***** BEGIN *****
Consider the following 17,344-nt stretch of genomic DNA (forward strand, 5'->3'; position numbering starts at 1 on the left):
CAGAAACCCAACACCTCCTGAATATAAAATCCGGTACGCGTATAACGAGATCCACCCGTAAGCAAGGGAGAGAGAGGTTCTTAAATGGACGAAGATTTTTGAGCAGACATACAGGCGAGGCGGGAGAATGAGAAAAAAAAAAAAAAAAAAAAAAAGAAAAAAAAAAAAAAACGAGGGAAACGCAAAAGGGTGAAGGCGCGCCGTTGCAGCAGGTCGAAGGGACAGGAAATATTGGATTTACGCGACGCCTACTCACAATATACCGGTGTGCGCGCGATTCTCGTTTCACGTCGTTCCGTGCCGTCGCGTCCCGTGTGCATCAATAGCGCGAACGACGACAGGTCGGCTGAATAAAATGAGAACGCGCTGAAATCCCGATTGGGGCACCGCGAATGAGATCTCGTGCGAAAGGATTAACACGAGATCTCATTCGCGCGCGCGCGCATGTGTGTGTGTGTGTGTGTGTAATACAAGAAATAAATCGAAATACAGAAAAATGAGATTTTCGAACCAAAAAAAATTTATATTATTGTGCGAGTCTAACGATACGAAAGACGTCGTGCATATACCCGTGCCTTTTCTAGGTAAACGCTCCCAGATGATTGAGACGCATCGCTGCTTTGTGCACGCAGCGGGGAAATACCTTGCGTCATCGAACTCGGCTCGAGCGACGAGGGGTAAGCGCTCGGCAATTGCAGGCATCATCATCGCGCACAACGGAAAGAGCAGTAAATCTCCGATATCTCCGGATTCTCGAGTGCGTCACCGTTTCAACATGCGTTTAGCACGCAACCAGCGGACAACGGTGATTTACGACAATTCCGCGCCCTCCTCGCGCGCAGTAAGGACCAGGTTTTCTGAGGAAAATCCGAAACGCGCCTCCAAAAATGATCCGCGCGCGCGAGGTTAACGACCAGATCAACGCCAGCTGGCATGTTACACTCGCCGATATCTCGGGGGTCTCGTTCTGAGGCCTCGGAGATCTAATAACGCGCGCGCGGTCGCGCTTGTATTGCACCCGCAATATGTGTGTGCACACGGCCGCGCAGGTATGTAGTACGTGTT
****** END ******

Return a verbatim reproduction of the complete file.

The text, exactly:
Consider the following 17,344-nt stretch of genomic DNA (forward strand, 5'->3'; position numbering starts at 1 on the left):
CAGAAACCCAACACCTCCTGAATATAAAATCCGGTACGCGTATAACGAGATCCACCCGTAAGCAAGGGAGAGAGAGGTTCTTAAATGGACGAAGATTTTTGAGCAGACATACAGGCGAGGCGGGAGAATGAGAAAAAAAAAAAAAAAAAAAAAAAGAAAAAAAAAAAAAAACGAGGGAAACGCAAAAGGGTGAAGGCGCGCCGTTGCAGCAGGTCGAAGGGACAGGAAATATTGGATTTACGCGACGCCTACTCACAATATACCGGTGTGCGCGCGATTCTCGTTTCACGTCGTTCCGTGCCGTCGCGTCCCGTGTGCATCAATAGCGCGAACGACGACAGGTCGGCTGAATAAAATGAGAACGCGCTGAAATCCCGATTGGGGCACCGCGAATGAGATCTCGTGCGAAAGGATTAACACGAGATCTCATTCGCGCGCGCGCGCATGTGTGTGTGTGTGTGTGTGTAATACAAGAAATAAATCGAAATACAGAAAAATGAGATTTTCGAACCAAAAAAAATTTATATTATTGTGCGAGTCTAACGATACGAAAGACGTCGTGCATATACCCGTGCCTTTTCTAGGTAAACGCTCCCAGATGATTGAGACGCATCGCTGCTTTGTGCACGCAGCGGGGAAATACCTTGCGTCATCGAACTCGGCTCGAGCGACGAGGGGTAAGCGCTCGGCAATTGCAGGCATCATCATCGCGCACAACGGAAAGAGCAGTAAATCTCCGATATCTCCGGATTCTCGAGTGCGTCACCGTTTCAACATGCGTTTAGCACGCAACCAGCGGACAACGGTGATTTACGACAATTCCGCGCCCTCCTCGCGCGCAGTAAGGACCAGGTTTTCTGAGGAAAATCCGAAACGCGCCTCCAAAAATGATCCGCGCGCGCGAGGTTAACGACCAGATCAACGCCAGCTGGCATGTTACACTCGCCGATATCTCGGGGGTCTCGTTCTGAGGCCTCGGAGATCTAATAACGCGCGCGCGGTCGCGCTTGTATTGCACCCGCAATATGTGTGTGCACACGGCCGCGCAGGTATGTAGTACGTGTT